Think the jury’s still out on Ponting’s loss of form as to whether it’s merely a dip or an actual decline. Still only 34, despite having been around since Adam was a lad. Hayden was approximately the same age after the 2005 Ashes and he turned around what looked like a terminal decline to be the most effective opener for another couple of years.

Interesting read anyway; you have a nice concise style of writing Marco.

Comment by BoyBrumby | 12:00am BST 31 August 2009

Good article, thanks. Great stat that: 30 games, 25 wins, 5 draws and 0 losses when Warne, McGrath, Ponting and Hayden played together.

Comment by Ikki | 12:00am BST 31 August 2009

The four losses the quartet of Ponting, Warne, Hayden and McGrath suffered together (2 in India and one each against Eng and SA) in 47 tests actually prove the rule that they were one of the potent combos in the history of test cricket.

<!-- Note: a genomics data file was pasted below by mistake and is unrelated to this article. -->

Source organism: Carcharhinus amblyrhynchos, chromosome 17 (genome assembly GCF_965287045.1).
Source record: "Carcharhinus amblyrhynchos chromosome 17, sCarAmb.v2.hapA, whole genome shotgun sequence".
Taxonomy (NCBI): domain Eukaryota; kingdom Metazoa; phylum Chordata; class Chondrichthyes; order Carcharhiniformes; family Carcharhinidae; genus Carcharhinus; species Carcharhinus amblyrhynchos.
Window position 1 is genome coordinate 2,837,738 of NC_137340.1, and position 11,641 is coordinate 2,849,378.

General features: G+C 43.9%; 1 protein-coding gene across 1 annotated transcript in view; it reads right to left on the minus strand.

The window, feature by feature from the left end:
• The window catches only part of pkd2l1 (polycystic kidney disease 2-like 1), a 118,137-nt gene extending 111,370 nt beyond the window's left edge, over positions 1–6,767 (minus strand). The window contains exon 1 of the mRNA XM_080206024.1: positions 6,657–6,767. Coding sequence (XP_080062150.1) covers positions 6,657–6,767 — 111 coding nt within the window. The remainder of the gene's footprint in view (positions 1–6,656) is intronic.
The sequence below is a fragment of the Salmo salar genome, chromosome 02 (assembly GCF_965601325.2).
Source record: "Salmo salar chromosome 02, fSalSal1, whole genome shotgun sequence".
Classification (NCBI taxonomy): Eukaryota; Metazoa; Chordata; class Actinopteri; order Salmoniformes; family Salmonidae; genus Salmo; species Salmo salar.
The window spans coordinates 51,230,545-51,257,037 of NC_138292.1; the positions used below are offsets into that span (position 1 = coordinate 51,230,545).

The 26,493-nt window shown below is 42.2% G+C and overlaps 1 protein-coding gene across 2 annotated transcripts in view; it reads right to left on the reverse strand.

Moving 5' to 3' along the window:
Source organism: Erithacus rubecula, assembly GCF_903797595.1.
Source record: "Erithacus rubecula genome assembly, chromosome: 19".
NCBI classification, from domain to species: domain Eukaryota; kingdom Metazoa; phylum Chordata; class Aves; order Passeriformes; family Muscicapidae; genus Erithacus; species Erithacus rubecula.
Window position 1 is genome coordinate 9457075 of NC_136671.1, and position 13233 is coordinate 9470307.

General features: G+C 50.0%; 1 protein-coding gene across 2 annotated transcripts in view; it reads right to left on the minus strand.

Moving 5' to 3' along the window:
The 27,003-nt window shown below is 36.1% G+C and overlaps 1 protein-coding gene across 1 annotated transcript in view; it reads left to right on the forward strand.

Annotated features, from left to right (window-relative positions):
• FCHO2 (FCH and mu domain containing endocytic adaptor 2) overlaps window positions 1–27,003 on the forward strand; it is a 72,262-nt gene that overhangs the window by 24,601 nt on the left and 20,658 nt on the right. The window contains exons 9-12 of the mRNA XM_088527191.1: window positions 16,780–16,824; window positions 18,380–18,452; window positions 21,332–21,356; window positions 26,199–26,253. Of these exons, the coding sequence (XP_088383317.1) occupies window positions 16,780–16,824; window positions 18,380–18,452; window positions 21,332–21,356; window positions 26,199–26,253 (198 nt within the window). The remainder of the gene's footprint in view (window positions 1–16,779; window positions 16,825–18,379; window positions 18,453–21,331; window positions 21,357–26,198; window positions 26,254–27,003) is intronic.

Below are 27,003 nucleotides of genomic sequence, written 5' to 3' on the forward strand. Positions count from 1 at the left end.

Comment by Bagapath | 12:00am BST 1 September 2009

Well written Marco. I never observed that and always felt McGrath and Warne were the most instrumental figures in Australia’s recent era of dominance. Of course that was a time when the entire team bowled the opposition to tatters, reading your article suggests that there was an inspiring factor behind the team’s super performance. Even in late 90’s, when McGrath and Warne used to play together, Australia wasn’t that kind of force as it was in Hayden-Ponting era.

Comment by Yaju Arya | 12:00am BST 1 September 2009

Disagree. Bowlers are generally always more important, and when you’re talking about all time great bowlers, even more so. With that said, and I’d put Gilchrist in there, the Ponting-Hayden-Gilchrist batting lineup more than once turned the game, so I am not suggesting that they weren’t as useful. A good analogy in India would be Sachin vs. Kumble. Sachin, while widely considered to be the better player, still wasn’t nearly as important to Indian victories as Kumble was. It wasn’t even close. Bowlers win matches.

Comment by silentstriker | 12:00am BST 1 September 2009

Excellent Article, really enjoyed reading it, so true and these cricketing legends have brought history to the game along with many others. Im sure that where the current series is going there will plenty more legends in the future.

Comment by No 1 cricket fan | 12:00am GMT 30 January 2010